ISSN 0032-9460, Problems of Information Transmission, 2012, Vol. 48, No. 3, pp. 283–296.
Pleiades Publishing, Inc., 2012.
Original Russian Text
V.A. Malyshev, 2012, published in Problemy Peredachi Informatsii, 2012, Vol. 48, No. 3, pp. 96–110.
Fine Structure of a One-Dimensional
Discrete Point System
V. A. Malyshev
Laboratory of Large Random Systems, Faculty of Mathematics and Mechanics,
Lomonosov Moscow State University
Received November 30, 2011; in ﬁnal form, May 28, 2012
Abstract—We consider a system of N points x
< ... < x
on a segment of the real line.
An ideal system (crystal) is a system where all distances between neighbors are the same.
Deviation from idealness is characterized by a system of ﬁnite diﬀerences ∇
, for all possible i and k. We ﬁnd asymptotic estimates as N →∞, k →∞,
for a system of points minimizing the potential energy of a Coulomb system in an external ﬁeld.
Assume that a system
0 ≤ x
<... < x
of N diﬀerent points on the segment [0, 1] ∈ R is given. If this system is random, there are a lot
of ways to characterize its structure, for example, as a random-increment process Δ
If there is no any randomness, then there is no conventional way to characterize its organization.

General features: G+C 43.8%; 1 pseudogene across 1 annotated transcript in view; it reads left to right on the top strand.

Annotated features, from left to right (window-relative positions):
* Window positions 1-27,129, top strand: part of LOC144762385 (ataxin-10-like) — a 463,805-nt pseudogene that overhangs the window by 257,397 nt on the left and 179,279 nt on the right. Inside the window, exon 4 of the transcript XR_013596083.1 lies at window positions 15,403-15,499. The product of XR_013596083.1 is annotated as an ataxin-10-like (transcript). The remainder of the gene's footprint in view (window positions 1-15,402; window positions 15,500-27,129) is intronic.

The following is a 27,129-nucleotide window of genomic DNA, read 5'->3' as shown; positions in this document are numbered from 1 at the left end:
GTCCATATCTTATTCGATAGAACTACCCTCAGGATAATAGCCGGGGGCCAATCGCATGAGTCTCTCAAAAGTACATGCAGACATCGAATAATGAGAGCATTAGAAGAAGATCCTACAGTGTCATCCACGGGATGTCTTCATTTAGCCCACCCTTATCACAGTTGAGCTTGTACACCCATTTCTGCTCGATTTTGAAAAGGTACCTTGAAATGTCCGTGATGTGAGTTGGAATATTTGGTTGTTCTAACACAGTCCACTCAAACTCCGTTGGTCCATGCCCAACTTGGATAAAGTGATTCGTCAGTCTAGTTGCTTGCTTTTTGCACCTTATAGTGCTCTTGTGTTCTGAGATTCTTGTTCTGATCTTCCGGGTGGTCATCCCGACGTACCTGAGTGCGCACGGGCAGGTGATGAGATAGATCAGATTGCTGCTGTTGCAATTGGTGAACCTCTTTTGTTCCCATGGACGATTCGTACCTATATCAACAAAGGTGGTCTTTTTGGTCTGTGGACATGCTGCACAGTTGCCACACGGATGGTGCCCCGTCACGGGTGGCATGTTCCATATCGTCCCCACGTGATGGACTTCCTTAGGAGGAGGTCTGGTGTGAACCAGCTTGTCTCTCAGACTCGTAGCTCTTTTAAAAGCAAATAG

One of possible ways is to consider the system of ﬁnite diﬀerences of several orders =1, 2,...
, ..., ∇
as natural local characteristics of this system of points (or numbers), even if we would not know
the metric of the space where they are embedded or even would not know the space itself. This
corresponds to a situation in calculus where existence of derivatives of suﬃciently large orders
indicates the “quality” of a function. In the discrete case there is no existence problem (for example,
on a circle diﬀerences of arbitrary orders are well deﬁned), but a possible substitute for the existence
can be the decay rate of ﬁnite diﬀerences in (for suﬃciently large N). To go further, everything
depends on the way of how this systems of points is deﬁned. The most popular way is discretization
of smooth functions. For a long time discrete diﬀerences have been used in numerical mathematics
in connection with approximation, interpolation, solution of diﬀerential equations, etc. However,
in these disciplines one does not need diﬀerences of high orders. For arbitrary orders there exists a
classical science, the theory of ﬁnite diﬀerences (see [1–4]), worked out as early as at Newton’s time
(Newton series, divided diﬀerences, etc.). In Section 2 we give necessary deﬁnitions and results
from this science.
We are interested in the cases where there is no natural smooth function whose discretization
is the given point system. Such systems appear, for example, as ﬁxed points of natural dynamical
systems in physics.
We suggest a new insight into a system of diﬀerences as indicators of the deviation scale from
an ideal system. We call a system an ideal system if all distances between neighbors are the same.